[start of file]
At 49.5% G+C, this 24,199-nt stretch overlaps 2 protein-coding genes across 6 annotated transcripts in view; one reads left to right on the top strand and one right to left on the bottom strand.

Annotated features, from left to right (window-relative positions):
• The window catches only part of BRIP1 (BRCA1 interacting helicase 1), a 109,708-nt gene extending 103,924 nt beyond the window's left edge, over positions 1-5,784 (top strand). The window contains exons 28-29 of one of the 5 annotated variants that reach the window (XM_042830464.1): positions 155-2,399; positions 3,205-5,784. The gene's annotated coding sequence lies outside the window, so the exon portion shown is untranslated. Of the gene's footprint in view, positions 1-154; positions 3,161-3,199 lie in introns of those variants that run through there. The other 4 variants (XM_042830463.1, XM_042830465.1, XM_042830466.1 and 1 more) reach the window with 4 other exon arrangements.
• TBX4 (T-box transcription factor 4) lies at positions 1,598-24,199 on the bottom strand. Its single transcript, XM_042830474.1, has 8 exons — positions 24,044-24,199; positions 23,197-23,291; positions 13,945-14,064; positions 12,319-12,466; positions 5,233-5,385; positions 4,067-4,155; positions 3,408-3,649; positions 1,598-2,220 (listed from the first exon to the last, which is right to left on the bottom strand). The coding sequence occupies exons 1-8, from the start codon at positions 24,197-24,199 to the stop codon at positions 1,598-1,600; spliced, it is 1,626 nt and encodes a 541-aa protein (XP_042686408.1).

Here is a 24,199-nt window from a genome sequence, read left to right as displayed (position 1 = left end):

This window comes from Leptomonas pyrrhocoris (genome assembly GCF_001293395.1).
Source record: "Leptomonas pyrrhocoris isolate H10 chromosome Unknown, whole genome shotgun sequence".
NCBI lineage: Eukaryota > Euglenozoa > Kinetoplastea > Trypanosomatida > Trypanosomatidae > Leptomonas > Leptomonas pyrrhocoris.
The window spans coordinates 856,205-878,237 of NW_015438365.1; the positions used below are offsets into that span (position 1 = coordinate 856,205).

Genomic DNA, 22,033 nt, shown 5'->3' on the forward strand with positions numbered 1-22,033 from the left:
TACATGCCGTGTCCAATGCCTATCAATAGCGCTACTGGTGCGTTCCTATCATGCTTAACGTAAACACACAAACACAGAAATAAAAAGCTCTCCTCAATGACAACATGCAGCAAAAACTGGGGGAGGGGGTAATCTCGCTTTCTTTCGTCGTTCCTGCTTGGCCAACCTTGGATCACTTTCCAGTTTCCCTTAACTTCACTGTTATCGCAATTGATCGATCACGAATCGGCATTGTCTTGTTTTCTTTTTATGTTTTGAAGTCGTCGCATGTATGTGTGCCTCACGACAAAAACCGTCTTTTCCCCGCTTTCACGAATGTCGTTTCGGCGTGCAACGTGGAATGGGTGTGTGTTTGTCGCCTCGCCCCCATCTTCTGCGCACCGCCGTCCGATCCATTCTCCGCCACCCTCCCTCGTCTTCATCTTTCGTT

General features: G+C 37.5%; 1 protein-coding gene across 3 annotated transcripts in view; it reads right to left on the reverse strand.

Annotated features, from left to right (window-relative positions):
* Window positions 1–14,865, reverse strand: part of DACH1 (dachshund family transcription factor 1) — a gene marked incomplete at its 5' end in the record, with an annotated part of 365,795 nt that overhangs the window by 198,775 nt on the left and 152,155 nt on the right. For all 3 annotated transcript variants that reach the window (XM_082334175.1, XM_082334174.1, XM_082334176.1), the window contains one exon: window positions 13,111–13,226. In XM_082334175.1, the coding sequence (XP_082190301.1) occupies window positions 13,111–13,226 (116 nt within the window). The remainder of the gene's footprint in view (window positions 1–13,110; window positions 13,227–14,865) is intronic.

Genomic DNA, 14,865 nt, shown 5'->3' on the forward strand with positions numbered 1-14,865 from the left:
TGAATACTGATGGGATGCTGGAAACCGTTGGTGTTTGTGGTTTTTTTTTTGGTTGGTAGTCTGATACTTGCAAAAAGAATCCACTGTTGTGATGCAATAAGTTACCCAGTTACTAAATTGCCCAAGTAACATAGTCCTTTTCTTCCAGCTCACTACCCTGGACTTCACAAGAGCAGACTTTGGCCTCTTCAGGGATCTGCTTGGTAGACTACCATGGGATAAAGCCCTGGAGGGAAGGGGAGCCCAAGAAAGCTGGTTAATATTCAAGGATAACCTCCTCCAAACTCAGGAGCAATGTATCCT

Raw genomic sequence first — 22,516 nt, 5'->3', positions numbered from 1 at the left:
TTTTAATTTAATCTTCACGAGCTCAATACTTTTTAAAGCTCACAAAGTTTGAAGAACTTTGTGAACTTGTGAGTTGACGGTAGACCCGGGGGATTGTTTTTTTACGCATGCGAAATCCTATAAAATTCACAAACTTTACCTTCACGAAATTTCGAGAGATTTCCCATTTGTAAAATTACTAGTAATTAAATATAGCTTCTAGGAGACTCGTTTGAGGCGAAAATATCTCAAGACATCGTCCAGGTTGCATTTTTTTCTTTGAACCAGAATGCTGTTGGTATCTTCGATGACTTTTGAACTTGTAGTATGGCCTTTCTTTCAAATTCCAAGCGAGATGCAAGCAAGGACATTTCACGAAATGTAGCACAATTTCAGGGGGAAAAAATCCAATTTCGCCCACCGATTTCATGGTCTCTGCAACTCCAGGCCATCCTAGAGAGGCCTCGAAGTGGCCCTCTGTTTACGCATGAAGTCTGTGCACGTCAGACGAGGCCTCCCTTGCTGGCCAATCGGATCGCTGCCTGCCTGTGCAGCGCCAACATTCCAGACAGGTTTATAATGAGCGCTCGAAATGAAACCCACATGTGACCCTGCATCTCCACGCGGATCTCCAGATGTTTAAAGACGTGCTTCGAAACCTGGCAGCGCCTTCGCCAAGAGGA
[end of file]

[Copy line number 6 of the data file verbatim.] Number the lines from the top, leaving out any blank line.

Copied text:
This window comes from Leptomonas pyrrhocoris (genome assembly GCF_001293395.1).